PubDate: 2015-06-09T03:49:41-07:00
      DOI: 10.1177/2050640614560453
      Issue No: Vol. 3, No. 3 (2015)
       
  • Utility of Basophil Activation Test for monitoring the acquisition of
           clinical tolerance after oral desensitization to cow's milk: Pilot study
    • Authors: Nucera, E; Pecora, V, Buonomo, A, Rizzi, A, Aruanno, A, Pascolini, L, Ricci, A. G, Di Rienzo, A, Mezzacappa, S, Ferraironi, M, Patriarca, G, Gasbarrini, G, Schiavino, D.
      Pages: 272 - 276
      Abstract: Objective The quantification of basophil activation by flow cytometry is a useful tool for the assessment of immediate-type responses to food allergens and the prediction of clinical tolerance in food allergy patients. The aim of this study is to investigate how the analysis of allergen-induced CD63 up-regulation by flow cytometry can be effective in monitoring the acquisition of clinical tolerance by specific oral desensitization in food allergy. To our knowledge, this is the first study to examine this topic. Materials and methods Three male patients affected by cow’s milk allergy underwent successful oral desensitization to cow’s milk. In order to monitor the acquired clinical tolerance that occurred after treatment, we performed laboratory tests for total and specific IgE, specific IgG4 and the Basophil Activation Test (BAT) both at baseline and at the end of the desensitization protocol. Results Using a fluorescent enzyme immunoassay, the comparison of specific cow’s milk antibodies before and after treatment showed a decrease of specific IgE levels, without reaching normal values, and an increase of specific IgG4 levels. A complete suppression of cow’s milk proteins (α-lactoalbumin, β-lactoglobulin and casein) induced CD63 regulation was observed in all three reported cases. Conclusions Using flow cytometry, food allergen-specific basophil responses could be monitored in order to identify an acquired tolerance induced by desensitization treatment. Although further studies are needed to develop this important new topic, it was interesting to note that the BAT seemed to be more sensitive and characterized by a close correlation with clinical tolerance.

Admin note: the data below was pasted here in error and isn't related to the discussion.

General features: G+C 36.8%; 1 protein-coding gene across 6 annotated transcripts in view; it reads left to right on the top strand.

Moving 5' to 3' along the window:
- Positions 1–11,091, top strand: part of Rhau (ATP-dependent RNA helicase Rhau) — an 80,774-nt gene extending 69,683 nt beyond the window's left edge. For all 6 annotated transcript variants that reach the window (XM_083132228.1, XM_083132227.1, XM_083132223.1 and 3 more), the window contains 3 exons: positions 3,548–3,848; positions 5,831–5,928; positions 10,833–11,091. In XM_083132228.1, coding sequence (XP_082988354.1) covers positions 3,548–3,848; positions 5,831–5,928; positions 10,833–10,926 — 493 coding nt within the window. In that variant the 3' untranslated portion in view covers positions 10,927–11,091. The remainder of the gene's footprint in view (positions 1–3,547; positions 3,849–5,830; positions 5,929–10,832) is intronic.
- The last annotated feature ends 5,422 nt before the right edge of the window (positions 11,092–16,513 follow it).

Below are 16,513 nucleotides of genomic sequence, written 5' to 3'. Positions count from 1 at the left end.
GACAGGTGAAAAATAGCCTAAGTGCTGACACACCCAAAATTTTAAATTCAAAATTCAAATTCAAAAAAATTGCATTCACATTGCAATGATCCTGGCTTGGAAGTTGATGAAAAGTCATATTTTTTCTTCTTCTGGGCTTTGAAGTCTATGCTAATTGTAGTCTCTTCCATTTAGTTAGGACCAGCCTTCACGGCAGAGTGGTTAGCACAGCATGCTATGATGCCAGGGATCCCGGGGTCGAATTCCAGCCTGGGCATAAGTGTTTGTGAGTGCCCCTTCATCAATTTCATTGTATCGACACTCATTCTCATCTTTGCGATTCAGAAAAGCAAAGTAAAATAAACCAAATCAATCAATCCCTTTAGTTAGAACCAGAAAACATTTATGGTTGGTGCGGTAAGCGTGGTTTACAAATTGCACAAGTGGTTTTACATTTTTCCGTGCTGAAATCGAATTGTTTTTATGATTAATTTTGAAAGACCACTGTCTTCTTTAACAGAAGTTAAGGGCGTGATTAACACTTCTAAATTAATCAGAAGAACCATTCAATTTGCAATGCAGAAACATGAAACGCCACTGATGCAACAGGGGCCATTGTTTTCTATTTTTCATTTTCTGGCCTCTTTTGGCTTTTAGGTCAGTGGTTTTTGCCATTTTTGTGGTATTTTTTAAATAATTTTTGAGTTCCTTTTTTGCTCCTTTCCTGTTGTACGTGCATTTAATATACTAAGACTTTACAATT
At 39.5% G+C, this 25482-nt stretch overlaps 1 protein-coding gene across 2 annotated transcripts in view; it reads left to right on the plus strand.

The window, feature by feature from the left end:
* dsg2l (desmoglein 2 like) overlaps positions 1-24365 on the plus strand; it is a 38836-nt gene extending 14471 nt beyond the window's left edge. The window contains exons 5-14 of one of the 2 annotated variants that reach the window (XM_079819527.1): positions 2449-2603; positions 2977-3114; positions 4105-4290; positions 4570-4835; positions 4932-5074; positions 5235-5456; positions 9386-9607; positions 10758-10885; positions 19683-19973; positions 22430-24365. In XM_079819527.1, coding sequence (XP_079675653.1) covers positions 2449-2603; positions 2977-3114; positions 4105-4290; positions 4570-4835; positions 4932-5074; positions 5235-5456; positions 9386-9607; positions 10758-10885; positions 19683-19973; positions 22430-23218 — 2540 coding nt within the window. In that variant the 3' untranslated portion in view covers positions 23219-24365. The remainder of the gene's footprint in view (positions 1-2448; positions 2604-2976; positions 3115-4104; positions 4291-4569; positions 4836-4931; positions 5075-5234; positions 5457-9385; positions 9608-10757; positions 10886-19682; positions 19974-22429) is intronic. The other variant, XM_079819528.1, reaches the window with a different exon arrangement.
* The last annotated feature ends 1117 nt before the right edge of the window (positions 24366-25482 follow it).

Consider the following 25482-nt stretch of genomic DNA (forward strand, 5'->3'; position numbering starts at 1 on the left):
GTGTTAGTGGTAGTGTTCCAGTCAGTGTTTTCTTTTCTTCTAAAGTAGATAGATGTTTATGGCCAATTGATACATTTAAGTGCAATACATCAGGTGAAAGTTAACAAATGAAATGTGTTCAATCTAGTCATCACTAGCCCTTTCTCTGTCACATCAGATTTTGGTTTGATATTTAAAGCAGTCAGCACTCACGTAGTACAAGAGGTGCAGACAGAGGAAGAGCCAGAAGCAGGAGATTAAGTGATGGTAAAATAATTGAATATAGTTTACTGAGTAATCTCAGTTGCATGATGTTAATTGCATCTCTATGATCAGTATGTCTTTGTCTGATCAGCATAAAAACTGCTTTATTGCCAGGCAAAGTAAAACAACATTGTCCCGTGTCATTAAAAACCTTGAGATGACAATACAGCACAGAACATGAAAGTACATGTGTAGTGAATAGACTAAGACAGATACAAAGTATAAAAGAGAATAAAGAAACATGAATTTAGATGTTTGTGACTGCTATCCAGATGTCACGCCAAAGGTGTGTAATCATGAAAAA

PubDate: 2015-06-09T03:49:41-07:00
      DOI: 10.1177/2050640615570694
      Issue No: Vol. 3, No. 3 (2015)
       
  • Management of acute variceal bleeding using hemostatic powder
    • Authors: Ibrahim, M; El-Mikkawy, A, Abdalla, H, Mostafa, I, Deviere, J.
      Pages: 277 - 283